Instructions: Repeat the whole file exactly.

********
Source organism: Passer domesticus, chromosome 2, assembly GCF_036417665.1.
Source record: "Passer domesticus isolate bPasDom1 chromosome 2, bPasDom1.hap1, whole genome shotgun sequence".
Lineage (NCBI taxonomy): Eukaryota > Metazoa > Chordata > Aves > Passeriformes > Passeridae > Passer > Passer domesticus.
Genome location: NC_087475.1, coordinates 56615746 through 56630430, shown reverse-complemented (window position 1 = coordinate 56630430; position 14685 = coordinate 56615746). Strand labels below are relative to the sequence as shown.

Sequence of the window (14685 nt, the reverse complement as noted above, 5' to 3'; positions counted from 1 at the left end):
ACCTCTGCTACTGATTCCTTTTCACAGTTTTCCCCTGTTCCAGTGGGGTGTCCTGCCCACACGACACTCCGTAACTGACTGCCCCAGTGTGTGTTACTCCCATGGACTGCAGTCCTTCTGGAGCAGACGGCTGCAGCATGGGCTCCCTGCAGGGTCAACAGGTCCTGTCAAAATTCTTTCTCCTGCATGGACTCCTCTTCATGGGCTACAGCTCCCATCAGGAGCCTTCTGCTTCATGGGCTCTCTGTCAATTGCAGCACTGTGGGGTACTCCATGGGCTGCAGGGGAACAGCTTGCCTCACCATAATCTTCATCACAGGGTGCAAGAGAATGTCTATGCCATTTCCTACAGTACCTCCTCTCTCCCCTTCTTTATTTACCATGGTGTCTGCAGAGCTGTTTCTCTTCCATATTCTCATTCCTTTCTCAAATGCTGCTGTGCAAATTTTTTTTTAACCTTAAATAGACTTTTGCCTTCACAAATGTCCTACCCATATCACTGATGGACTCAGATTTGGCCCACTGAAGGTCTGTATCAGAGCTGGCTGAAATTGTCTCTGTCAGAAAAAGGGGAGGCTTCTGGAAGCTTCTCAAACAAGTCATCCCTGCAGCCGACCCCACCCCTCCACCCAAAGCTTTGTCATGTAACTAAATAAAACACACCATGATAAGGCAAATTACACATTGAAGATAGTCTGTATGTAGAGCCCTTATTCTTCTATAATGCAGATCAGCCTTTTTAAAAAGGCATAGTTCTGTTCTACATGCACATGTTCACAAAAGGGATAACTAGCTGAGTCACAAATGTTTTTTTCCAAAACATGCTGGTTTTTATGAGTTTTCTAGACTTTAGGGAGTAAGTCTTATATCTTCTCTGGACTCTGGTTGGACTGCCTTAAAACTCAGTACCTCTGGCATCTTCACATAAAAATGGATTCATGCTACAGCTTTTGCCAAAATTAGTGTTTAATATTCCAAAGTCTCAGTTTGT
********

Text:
Source organism: Passer domesticus, chromosome 2, assembly GCF_036417665.1.
Source record: "Passer domesticus isolate bPasDom1 chromosome 2, bPasDom1.hap1, whole genome shotgun sequence".
Lineage (NCBI taxonomy): Eukaryota > Metazoa > Chordata > Aves > Passeriformes > Passeridae > Passer > Passer domesticus.
Genome location: NC_087475.1, coordinates 56615746 through 56630430, shown reverse-complemented (window position 1 = coordinate 56630430; position 14685 = coordinate 56615746). Strand labels below are relative to the sequence as shown.

Sequence of the window (14685 nt, the reverse complement as noted above, 5' to 3'; positions counted from 1 at the left end):
ACCTCTGCTACTGATTCCTTTTCACAGTTTTCCCCTGTTCCAGTGGGGTGTCCTGCCCACACGACACTCCGTAACTGACTGCCCCAGTGTGTGTTACTCCCATGGACTGCAGTCCTTCTGGAGCAGACGGCTGCAGCATGGGCTCCCTGCAGGGTCAACAGGTCCTGTCAAAATTCTTTCTCCTGCATGGACTCCTCTTCATGGGCTACAGCTCCCATCAGGAGCCTTCTGCTTCATGGGCTCTCTGTCAATTGCAGCACTGTGGGGTACTCCATGGGCTGCAGGGGAACAGCTTGCCTCACCATAATCTTCATCACAGGGTGCAAGAGAATGTCTATGCCATTTCCTACAGTACCTCCTCTCTCCCCTTCTTTATTTACCATGGTGTCTGCAGAGCTGTTTCTCTTCCATATTCTCATTCCTTTCTCAAATGCTGCTGTGCAAATTTTTTTTTAACCTTAAATAGACTTTTGCCTTCACAAATGTCCTACCCATATCACTGATGGACTCAGATTTGGCCCACTGAAGGTCTGTATCAGAGCTGGCTGAAATTGTCTCTGTCAGAAAAAGGGGAGGCTTCTGGAAGCTTCTCAAACAAGTCATCCCTGCAGCCGACCCCACCCCTCCACCCAAAGCTTTGTCATGTAACTAAATAAAACACACCATGATAAGGCAAATTACACATTGAAGATAGTCTGTATGTAGAGCCCTTATTCTTCTATAATGCAGATCAGCCTTTTTAAAAAGGCATAGTTCTGTTCTACATGCACATGTTCACAAAAGGGATAACTAGCTGAGTCACAAATGTTTTTTTCCAAAACATGCTGGTTTTTATGAGTTTTCTAGACTTTAGGGAGTAAGTCTTATATCTTCTCTGGACTCTGGTTGGACTGCCTTAAAACTCAGTACCTCTGGCATCTTCACATAAAAATGGATTCATGCTACAGCTTTTGCCAAAATTAGTGTTTAATATTCCAAAGTCTCAGTTTGT